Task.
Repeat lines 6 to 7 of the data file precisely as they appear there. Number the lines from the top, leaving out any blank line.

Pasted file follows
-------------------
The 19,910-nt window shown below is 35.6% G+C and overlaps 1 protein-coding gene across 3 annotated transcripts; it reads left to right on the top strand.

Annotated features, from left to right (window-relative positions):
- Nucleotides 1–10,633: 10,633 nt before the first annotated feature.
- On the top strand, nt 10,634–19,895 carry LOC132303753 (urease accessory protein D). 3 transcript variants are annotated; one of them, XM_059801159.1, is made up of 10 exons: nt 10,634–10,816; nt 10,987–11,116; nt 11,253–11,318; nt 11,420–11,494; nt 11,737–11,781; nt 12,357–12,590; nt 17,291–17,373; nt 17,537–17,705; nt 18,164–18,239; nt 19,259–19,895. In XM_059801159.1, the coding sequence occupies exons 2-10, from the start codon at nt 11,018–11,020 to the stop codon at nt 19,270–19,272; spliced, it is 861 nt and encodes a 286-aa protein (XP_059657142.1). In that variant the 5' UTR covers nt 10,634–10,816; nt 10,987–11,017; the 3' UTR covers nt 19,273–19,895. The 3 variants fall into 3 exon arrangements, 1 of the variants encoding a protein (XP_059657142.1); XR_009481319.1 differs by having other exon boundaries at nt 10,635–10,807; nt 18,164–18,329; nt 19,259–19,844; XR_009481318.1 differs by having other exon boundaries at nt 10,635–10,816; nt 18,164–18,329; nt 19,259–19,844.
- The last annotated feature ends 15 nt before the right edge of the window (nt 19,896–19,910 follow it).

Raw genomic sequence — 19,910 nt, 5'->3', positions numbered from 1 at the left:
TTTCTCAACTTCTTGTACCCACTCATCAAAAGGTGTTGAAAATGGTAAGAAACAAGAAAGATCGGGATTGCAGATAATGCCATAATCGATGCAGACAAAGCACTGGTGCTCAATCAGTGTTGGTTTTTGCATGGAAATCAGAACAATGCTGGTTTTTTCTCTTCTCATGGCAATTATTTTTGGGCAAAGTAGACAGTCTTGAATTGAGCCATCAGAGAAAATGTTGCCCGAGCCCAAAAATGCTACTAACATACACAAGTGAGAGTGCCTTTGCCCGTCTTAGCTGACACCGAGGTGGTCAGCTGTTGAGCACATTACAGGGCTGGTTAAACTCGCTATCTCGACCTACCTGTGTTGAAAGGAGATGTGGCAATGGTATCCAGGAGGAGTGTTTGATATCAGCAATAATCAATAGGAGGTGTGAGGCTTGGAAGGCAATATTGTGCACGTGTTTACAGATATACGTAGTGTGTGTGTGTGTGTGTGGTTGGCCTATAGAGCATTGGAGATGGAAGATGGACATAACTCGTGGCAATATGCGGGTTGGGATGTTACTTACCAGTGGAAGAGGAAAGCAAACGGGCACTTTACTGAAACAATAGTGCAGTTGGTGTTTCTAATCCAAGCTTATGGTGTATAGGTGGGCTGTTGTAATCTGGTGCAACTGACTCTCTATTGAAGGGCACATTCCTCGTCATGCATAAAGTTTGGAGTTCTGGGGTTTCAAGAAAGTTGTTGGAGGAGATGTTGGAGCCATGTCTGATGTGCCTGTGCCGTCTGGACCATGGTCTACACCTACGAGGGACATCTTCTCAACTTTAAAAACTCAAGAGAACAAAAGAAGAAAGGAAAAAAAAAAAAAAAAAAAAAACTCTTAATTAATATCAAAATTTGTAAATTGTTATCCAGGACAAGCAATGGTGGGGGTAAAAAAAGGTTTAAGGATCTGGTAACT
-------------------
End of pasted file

Raw genomic sequence — 19,910 nt, 5'->3', positions numbered from 1 at the left:
TTTCTCAACTTCTTGTACCCACTCATCAAAAGGTGTTGAAAATGGTAAGAAACAAGAAAGATCGGGATTGCAGATAATGCCATAATCGATGCAGACAAAGCACTGGTGCTCAATCAGTGTTGGTTTTTGCATGGAAATCAGAACAATGCTGGTTTTTTCTCTTCTCATGGCAATTATTTTTGGGCAAAGTAGACAGTCTTGAATTGAGCCATCAGAGAAAATGTTGCCCGAGCCCAAAAATGCTACTAACATACACAAGTGAGAGTGCCTTTGCCCGTCTTAGCTGACACCGAGGTGGTCAGCTGTTGAGCACATTACAGGGCTGGTTAAACTCGCTATCTCGACCTACCTGTGTTGAAAGGAGATGTGGCAATGGTATCCAGGAGGAGTGTTTGATATCAGCAATAATCAATAGGAGGTGTGAGGCTTGGAAGGCAATATTGTGCACGTGTTTACAGATATACGTAGTGTGTGTGTGTGTGTGTGGTTGGCCTATAGAGCATTGGAGATGGAAGATGGACATAACTCGTGGCAATATGCGGGTTGGGATGTTACTTACCAGTGGAAGAGGAAAGCAAACGGGCACTTTACTGAAACAATAGTGCAGTTGGTGTTTCTAATCCAAGCTTATGGTGTATAGGTGGGCTGTTGTAATCTGGTGCAACTGACTCTCTATTGAAGGGCACATTCCTCGTCATGCATAAAGTTTGGAGTTCTGGGGTTTCAAGAAAGTTGTTGGAGGAGATGTTGGAGCCATGTCTGATGTGCCTGTGCCGTCTGGACCATGGTCTACACCTACGAGGGACATCTTCTCAACTTTAAAAACTCAAGAGAACAAAAGAAGAAAGGAAAAAAAAAAAAAAAAAAAAAACTCTTAATTAATATCAAAATTTGTAAATTGTTATCCAGGACAAGCAATGGTGGGGGTAAAAAAAGGTTTAAGGATCTGGTAACT